Peru 4–2 Austria (1936 Summer Olympics association football)

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1936 Summer Olympics
Event 1936 Summer Olympics
Date 8 August 1936
Venue Hertha Platz, Berlin
Referee Thoralf Kristiansen (Norway)
Attendance 5,000

Peru v Austria was a football match played on 8 August 1936 during the Summer Olympics in Berlin.


The Peru squad mixed members of Alianza Lima, Universitario de Deportes and 1935 league champions Sport Boys.[1]



Austria had won its first-round match against Egypt with a 3–1 score.[2]


In the first round, Peru had an easy win over Finland 7–3, with Teodoro Fernández scoring five Peruvian goals.[3]


First half[edit]

Walter Werginz opened the scoring for Austria in the 23rd minute, to give the Austrian side a one-goal lead. Shortly after, in the 37th minute of action, Klement Steinmetz put a ball past Peruvian keeper Juan Valdivieso to double Austria's early lead. After 45 minutes of play, the scoreline was 0–2 in favour of the Austrians.

Photograph of a goalkeeper slapping a football out of his area
Juan Valdivieso leaps in the air.

Second half[edit]

Trailing 0–2, with elimination from the tournament at stake, the Peruvians entered the second half with renewed determination to extend their Olympic stint. In the 75th minute, the Peruvians scored their first goal through Jorge Alcalde. Six minutes later, in the 81st minute of play, Alejandro Villanueva scored the equalizer. The remaining minutes of the match saw no further scoring, and the match went into extra-time.

Extra time[edit]

The match was highly contested, and the game went into overtime when the Peruvians tied the Austrians after being two goals behind. Peru scored five times during overtime, but three goals were declared not valid by the referee, and therefore won by the final score of 4–2.[4] [5]


August 8, 1936
Peru  4–2 (a.e.t.) 1  Austria
Alcalde Goal 75'
Villanueva Goal 81' Goal 117'
Fernández Goal 119'
Report Wergin Goal 23'
Steinmetz Goal 37'
Berlin Hertha-BSC Platz

Referee: Thoralf Kristiansen (NOR)

Attendance: 5.000
GK 1 Juan Valdivieso
DF 2 Arturo Fernández
DF 3 Víctor Lavalle
MF 4 Carlos Tovar
MF 5 Segundo Castillo
MF 6 Orestes Jordan
FW 7 Adelfo Magallanes
MF 8 Jorge Alcalde Substituted off 82'
MF 9 Teodoro Fernández
FW 10 Alejandro Villanueva
FW 11 José Morales
MF ~ Prisco Alcalde
FW ~ Eulogio Garcia
Peru Alberto Denegri
GK 1 Eduard Kainberger
DF 2 Ernst Kunz
MF 3 Martin Kargl
MF 4 Anton Krenn
FW 5 Karl Wahlmüller
FW 6 Max Hofmeister
MF 7 Walter Werginz
MF 8 Adolf Laudon
DF 9 Klement Steinmetz
DF 10 Josef Kitzmueller
DF 11 Franz Fuchsberger
MF ~ Franz Mandl
FW ~ Karl Kainberger
England James Hogan

Assistant referees:
Hungary Hungary: Pal von Hertzka
Finland Finland: E.k. Pekonen



Austria protests[edit]

The Austrians demanded a rematch on the grounds that Peruvian fans had stormed the field, which then did not meet the requirements for a football game.[5][6] Austria further claimed that the Peruvian players had manhandled the Austrians and that spectators, one holding a revolver, had "swarmed down on the field."[7] Peru was summoned on this issue but were delayed by a German parade.[5]

Controversial decision[edit]

The Peruvian arguments were never heard, the Olympic Committee and FIFA sided with the Austrians and a rematch on closed grounds was scheduled for August 10, and later rescheduled for August 11, 1936.[6][7][8]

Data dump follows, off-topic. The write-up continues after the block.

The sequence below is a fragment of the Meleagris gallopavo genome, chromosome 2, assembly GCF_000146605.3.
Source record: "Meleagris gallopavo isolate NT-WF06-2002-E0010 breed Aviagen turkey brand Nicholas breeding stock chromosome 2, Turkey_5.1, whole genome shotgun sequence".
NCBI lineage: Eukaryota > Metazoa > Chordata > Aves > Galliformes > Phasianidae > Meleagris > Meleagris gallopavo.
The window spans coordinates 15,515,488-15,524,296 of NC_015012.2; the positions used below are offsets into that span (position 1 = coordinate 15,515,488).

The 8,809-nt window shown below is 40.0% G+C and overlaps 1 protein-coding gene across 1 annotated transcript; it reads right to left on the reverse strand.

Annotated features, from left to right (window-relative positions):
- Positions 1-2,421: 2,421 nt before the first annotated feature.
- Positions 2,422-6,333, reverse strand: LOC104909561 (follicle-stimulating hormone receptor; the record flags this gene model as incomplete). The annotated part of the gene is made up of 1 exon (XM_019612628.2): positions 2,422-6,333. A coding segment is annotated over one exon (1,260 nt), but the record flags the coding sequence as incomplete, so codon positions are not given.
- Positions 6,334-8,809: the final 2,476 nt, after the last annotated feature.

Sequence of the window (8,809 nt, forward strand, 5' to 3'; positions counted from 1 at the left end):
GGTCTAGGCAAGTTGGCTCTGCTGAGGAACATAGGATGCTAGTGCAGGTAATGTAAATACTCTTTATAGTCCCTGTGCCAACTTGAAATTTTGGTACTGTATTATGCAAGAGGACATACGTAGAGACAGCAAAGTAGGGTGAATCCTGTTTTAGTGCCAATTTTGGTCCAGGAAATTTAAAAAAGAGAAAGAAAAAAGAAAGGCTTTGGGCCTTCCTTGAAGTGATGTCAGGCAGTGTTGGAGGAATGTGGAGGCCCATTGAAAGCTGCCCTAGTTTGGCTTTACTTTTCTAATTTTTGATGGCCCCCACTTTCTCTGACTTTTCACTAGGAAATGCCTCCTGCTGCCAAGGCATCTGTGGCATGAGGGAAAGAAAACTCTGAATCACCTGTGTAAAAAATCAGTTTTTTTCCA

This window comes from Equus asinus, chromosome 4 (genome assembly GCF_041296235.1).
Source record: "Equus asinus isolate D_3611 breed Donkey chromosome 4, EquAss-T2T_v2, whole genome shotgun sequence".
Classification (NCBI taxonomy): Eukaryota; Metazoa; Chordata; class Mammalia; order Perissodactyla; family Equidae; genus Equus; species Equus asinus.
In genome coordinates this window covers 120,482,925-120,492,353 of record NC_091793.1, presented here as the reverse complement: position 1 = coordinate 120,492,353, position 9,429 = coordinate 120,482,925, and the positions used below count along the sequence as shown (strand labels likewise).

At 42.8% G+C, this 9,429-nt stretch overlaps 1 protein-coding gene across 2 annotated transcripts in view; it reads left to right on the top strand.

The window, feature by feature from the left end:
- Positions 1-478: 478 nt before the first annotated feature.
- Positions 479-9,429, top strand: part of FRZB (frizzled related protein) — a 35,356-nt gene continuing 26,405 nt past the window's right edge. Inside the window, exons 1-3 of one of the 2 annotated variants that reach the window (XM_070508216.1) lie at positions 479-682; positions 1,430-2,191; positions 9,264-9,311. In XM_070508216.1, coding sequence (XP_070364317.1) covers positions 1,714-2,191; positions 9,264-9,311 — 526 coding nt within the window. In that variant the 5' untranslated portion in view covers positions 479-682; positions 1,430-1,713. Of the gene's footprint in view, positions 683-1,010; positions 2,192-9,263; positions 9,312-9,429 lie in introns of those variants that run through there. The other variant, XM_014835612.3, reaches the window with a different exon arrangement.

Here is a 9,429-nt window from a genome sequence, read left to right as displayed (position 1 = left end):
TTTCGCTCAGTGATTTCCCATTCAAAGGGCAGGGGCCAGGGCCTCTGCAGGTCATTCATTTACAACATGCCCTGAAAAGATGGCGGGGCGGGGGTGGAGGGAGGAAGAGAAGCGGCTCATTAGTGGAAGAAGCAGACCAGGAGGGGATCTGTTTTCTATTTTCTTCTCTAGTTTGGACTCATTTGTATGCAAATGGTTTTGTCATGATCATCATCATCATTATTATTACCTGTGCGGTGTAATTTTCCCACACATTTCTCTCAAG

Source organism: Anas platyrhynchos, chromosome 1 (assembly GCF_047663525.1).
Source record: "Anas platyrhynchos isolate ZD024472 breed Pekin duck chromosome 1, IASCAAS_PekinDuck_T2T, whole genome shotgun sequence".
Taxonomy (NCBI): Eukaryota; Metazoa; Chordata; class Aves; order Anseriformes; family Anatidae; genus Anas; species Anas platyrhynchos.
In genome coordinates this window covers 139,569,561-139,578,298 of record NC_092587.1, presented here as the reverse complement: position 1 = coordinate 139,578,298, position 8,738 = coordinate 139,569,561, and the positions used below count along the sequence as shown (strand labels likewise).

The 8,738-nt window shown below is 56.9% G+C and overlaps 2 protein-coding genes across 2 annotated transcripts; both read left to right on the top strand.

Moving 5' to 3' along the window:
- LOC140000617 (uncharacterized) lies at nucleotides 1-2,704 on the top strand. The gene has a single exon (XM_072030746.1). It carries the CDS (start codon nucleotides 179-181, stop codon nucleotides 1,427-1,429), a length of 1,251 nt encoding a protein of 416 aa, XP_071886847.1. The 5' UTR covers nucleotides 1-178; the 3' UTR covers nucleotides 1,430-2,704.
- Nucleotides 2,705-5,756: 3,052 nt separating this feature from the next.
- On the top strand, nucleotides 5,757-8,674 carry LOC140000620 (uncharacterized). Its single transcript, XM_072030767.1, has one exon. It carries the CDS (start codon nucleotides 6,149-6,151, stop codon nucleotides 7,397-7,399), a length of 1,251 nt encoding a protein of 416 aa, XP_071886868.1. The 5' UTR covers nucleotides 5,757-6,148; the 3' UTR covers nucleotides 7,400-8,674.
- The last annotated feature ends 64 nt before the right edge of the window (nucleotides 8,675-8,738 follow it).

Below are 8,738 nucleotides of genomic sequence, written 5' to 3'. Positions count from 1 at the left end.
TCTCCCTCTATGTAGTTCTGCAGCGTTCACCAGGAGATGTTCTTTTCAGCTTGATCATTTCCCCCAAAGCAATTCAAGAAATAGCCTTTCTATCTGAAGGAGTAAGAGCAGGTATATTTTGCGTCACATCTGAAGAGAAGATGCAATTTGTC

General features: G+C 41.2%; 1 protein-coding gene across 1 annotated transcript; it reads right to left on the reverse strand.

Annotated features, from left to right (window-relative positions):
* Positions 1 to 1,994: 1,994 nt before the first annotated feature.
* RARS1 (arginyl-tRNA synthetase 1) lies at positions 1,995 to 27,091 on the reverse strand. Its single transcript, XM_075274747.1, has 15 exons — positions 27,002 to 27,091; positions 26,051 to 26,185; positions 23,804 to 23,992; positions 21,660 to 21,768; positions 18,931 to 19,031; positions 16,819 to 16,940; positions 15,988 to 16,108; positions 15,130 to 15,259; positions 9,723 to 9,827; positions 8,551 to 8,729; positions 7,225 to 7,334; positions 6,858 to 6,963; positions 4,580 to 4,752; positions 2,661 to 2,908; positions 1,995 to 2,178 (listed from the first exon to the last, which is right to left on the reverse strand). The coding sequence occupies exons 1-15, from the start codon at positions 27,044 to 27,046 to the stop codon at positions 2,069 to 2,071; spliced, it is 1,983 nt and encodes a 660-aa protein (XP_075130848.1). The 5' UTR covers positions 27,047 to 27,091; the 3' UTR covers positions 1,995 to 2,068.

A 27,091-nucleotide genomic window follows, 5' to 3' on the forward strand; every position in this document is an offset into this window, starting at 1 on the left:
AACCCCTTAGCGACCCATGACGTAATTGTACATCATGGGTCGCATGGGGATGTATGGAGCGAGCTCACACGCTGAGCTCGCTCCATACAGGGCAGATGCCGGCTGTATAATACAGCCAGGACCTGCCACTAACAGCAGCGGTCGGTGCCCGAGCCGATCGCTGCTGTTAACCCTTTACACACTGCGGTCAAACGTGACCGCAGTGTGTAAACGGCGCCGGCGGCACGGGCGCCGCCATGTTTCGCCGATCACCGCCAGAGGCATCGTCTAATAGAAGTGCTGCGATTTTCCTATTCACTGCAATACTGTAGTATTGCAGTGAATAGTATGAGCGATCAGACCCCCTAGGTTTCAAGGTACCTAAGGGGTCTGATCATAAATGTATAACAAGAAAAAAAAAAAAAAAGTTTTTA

Peru withdraws[edit]

As a sign of protest against these actions, which the Peruvians deemed as insulting and discriminatory, the complete Olympic delegations of Peru and Colombia left Germany.[9][10] Argentina, Chile, Uruguay, and Mexico expressed their solidarity with Peru.[7] Miguel Dasso, a member of the Peruvian Olympic Committee, stated: "We have no faith in European athletics. We have come here and found a bunch of merchants."[11] The game was awarded to Austria by default.[7]

In Peru, angry crowds protested against the decisions of the Olympic Committee by tearing down an Olympic flag, throwing stones at the German consulate, refusing to load German vessels in the docks of Callao, and listening to inflammatory speeches which included President Oscar Benavides Larrea's mention of "the crafty Berlin decision."[7] It is popularly believed that Adolf Hitler and the Nazi authorities might have had some involvement in this situation, though this was not claimed at the time.[10]

Peru was coached by Alberto Denegri,[12] whereas Austria was managed by Englishman James Hogan.


Austria won silver in the tournament and Peru won three years later the 1939 South American Championship.

See also[edit]


  1. ^ Roberto Salinas (17 June 2013). "Continuando con las cronicas .." (in Spanish). CPDP. Retrieved 24 June 2013. 
  2. ^ Fifa Report; Austria – Egypt 3:1
  3. ^ Fifa Report; Peru – Finland 7:3
  4. ^ Paul Doyle. "The forgotten story of … football, farce and fascism at the 1936 Olympics – Paul Doyle". the Guardian. Retrieved 15 March 2016. 
  5. ^ a b c "Las épocas doradas del fútbol peruano y las Olimpiadas de 1936" (PDF). (in Spanish). Archived from the original (PDF) on 2011-04-27. Retrieved 2009-02-14. 
  6. ^ a b "Controversia – Berlín 36. Un mito derrumbado (The Berlin '36 Controversy. A myth debunked.)" (in Spanish). Archived from the original on 2009-03-22. Retrieved 2009-02-15. 
  7. ^ a b c d e "Sport: Olympic Games (Concl'd)". 1936-08-24. Retrieved 2010-01-24. 
  8. ^ hitler se entera que Perú le ganó a Austria. 24 July 2010. Retrieved 15 March 2016 – via YouTube. 
  9. ^
  10. ^ a b "Las Olimpiadas de Berlín". (in Spanish). Archived from the original on 2007-08-23. Retrieved 2007-08-21. 
  11. ^ "Sport: Olympic Games (Concl'd)". Time. 1936-08-24. Retrieved 2010-05-02. 
  12. ^


External links[edit]